Moving on to closed loops, this describes a plumbing setup that is designed to distribute water throughout the tank. Essentially, you need an external pump, and you have to drill a bunch of holes in various locations throughout the back of the tank (with a corner tank, it may be a little more complicated). Usually you have 1 or 2 of the holes serve as intake for the pump, and then the others redistribute the water. You can use things like SCWD devices to vary when the water returns to the various return pumps. Bill (fly guy here at TRT) has some unholy closed loops setups, as can be seen below (or in the link). The nice thing with a closed loop is that you dont have bulky powerheads taking up real estate in the tank (just the small nozzles coming through the tank wall), though they usually suck up more power due to the pressure rated pumps power needs compared to powerheads (and sometimes more heat).





You have any more questions on these topics before we move on?
 

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Discussion Starter · #5 ·
Spaceman, that closed loop surely looks complicated, even though I can see the benefits, I don't think it's something that I would dare to do.

About the sump project, it looks very much like a wet and dry system without the bio-balls. what's used to grow beneficial bacteria ?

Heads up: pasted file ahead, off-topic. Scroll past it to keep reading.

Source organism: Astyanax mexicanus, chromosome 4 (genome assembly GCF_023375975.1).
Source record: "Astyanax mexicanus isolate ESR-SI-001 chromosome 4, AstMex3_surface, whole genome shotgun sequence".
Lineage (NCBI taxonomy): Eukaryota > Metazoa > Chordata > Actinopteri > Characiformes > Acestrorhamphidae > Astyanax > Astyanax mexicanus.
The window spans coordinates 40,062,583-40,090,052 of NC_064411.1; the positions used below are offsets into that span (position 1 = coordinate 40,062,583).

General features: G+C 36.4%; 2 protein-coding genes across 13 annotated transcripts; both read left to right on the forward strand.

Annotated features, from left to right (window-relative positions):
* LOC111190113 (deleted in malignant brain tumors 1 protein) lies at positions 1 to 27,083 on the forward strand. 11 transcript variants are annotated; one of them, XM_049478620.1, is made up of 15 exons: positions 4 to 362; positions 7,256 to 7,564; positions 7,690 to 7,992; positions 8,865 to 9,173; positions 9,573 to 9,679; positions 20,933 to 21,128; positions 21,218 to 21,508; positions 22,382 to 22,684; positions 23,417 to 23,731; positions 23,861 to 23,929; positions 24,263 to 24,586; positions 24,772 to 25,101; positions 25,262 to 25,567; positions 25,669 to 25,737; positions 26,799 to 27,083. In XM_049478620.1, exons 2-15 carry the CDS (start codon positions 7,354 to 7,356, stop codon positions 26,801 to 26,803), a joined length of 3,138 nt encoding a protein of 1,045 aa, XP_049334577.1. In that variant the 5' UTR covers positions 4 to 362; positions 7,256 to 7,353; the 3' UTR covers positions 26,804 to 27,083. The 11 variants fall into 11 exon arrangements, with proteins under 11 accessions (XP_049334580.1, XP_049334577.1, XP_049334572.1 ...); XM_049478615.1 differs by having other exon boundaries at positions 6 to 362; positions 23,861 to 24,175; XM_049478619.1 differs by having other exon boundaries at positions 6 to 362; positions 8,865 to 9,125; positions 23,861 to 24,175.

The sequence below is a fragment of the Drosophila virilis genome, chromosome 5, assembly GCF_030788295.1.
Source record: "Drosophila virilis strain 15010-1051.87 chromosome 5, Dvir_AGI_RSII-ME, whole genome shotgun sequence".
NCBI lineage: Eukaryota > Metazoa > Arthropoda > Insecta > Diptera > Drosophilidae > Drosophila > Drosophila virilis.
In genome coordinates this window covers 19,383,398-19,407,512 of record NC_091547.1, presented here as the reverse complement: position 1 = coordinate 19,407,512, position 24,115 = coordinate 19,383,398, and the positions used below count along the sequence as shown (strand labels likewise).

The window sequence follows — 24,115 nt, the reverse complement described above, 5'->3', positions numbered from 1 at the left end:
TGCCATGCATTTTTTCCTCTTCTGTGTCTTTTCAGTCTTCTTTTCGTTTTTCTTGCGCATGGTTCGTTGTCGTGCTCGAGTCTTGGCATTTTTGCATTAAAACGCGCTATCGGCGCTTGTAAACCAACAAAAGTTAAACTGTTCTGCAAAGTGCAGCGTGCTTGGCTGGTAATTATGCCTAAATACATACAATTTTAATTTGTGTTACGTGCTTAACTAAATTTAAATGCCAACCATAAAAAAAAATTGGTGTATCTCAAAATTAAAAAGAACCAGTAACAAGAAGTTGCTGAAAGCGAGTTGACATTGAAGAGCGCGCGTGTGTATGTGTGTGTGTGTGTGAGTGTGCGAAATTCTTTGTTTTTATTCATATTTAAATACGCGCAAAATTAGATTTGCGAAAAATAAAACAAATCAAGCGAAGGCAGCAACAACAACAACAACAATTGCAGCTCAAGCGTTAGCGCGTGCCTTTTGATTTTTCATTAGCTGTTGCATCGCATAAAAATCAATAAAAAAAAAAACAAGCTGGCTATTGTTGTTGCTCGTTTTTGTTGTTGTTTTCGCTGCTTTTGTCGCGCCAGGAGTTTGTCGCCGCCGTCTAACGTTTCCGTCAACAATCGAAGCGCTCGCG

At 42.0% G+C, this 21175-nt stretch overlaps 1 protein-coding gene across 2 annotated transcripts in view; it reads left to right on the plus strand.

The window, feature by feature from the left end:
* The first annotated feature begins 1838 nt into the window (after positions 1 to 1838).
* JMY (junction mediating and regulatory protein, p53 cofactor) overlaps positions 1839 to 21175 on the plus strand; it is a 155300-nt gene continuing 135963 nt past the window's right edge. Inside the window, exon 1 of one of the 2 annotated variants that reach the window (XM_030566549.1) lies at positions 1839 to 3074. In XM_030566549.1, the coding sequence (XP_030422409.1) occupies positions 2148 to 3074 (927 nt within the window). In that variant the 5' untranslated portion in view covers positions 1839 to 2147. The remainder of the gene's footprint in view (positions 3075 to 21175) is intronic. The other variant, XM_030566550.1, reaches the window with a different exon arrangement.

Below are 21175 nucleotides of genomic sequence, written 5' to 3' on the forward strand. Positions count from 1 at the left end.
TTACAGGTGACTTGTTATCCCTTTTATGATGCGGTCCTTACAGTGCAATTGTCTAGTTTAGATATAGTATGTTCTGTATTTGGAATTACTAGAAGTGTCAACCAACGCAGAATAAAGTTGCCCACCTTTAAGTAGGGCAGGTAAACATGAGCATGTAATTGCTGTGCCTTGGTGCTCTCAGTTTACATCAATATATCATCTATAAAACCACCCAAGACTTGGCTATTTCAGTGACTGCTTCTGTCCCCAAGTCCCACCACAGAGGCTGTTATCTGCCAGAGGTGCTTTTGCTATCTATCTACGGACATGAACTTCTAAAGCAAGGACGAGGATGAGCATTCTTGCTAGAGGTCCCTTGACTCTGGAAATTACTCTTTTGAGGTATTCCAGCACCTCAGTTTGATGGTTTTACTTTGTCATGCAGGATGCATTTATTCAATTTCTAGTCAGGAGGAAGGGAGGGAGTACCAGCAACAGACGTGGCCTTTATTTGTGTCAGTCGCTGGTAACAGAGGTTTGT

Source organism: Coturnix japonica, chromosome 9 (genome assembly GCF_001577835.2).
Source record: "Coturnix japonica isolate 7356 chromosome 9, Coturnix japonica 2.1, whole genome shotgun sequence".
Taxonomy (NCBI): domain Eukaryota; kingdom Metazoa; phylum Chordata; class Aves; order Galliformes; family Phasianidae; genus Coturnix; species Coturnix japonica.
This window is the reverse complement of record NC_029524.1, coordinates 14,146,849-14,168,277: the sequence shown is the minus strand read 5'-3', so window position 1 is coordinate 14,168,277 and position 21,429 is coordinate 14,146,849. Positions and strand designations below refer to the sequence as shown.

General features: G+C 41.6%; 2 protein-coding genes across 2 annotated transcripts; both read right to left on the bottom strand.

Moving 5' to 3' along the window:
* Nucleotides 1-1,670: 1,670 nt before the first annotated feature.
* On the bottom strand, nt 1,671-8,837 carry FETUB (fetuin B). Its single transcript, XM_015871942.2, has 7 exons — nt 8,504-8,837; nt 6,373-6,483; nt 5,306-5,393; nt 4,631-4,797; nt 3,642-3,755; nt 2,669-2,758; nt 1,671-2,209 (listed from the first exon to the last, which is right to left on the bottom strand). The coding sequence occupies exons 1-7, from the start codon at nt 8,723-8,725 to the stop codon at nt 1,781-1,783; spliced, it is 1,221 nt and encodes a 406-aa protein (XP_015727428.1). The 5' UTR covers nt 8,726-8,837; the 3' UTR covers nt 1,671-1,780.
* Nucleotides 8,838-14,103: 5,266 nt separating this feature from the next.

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spaceman spiff
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Spaceman, that closed loop surely looks complicated, even though I can see the benefits, I don't think it's something that I would dare to do.

About the sump project, it looks very much like a wet and dry system without the bio-balls. what's used to grow beneficial bacteria ?
Well that is not my closed loop, I've never had anything like it, but Fly Guy is well versed in them.

In a reef tank, sand and/or rocks yield plenty of surface area to grow the bacteria needed for denitrification. Bio-balls are considered by many to be an obsolete method of reef-keeping, and likewise in fish only systems (particularly those with a large amount of substrate). Not that they can't be employed effectively, but usually they require more maintenance and I personally feel there are more efficient/simpler ways of accomplishing this need. In my tank, I actually don't have any sand, and only rely on about 100 pounds of live rock to provide surface area for bacteria (in a near 200 gallon system)... I'm able to do this by designing good flow with no dead zones in the tank, relatively aggressive skimming, and frequent water changes (monthly at a minimum) with an effort put into siphoning any collected detritus from the sump or display tank.